In the third episode of this series, Dr David Starkey concentrates his investigation into how the Great British music has been influenced by our monarchy by looking at the eighteenth century. The 1700s was a time of economic boom for the British people and the military was a significant source of power.
However, this was a time of great delicacy for our monarchy. The effects of the English Civil War were still apparent. Our monarchy was now being ruled by a foreign family, the Hanoverians, and both the religious and political power of the royals had weakened considerably. Although with this it was in fact a German, George Frideric Handel, who defined Great British music at the time. This highlighted the impact that this new dynasty brought with it throughout the country and through its music. This century also brought with it the national anthem that we still recognise and sing proudly today; at the time it was sung as ‘God Save the King.’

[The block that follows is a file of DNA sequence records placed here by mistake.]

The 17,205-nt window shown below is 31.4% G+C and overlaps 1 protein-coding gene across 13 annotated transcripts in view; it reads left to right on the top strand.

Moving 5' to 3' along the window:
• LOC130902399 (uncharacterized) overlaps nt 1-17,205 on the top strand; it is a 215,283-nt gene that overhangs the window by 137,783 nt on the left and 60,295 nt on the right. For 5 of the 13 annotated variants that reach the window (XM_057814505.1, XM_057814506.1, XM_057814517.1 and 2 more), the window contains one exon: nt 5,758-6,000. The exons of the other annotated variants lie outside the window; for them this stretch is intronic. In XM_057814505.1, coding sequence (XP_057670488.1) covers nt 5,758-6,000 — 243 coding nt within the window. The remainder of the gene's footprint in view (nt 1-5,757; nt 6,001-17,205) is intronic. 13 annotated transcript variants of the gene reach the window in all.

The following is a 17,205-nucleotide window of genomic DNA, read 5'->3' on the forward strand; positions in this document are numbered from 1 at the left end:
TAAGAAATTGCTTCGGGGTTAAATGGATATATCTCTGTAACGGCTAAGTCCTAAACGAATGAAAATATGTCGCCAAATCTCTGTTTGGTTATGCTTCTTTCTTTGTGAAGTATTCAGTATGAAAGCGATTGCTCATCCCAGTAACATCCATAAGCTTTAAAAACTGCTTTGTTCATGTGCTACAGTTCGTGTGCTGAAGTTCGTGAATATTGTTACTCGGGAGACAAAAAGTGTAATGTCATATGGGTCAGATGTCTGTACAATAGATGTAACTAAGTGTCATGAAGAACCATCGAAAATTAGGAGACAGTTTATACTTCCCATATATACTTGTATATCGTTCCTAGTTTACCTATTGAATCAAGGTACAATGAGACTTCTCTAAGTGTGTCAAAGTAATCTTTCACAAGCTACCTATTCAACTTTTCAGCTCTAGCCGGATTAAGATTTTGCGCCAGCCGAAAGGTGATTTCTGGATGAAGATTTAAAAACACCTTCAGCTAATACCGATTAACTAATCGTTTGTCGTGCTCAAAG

As seen in previous episodes, the Westminster Abbey Choir will enlighten us with performances. Extracts from some of Handel’s numerous pieces of music will also be performed by the Academy of Ancient Music. This episode will also include a recital of ‘Eternal Source of Light Divine’, which was performed in the London Paralympic Opening Ceremony last summer by Elin Manahan Thomas, and was written specially for Queen Anne’s birthday celebrations in 1714.
The choir of St Paul’s Cathedral will also be treating viewers to a rare piece of music which is thought to possibly be the first time it has been performed in over three hundred years. The piece was written in light of the Act of Union of England and Scotland in 1707. Dr Starkey will also be looking at some of the music which reflected George II as a military leader, whilst also learning about the music which was played whilst George I travelled along the Thames.
This episode will be broadcasted on Saturday 3rd August at 8:10pm on BBC Two.
Photo credit: BBC/OFTV/Chris Openshaw
To receive the latest Royal Central posts straight to your email inbox, enter your email address below and press subscribe.
Join 437 other subscribers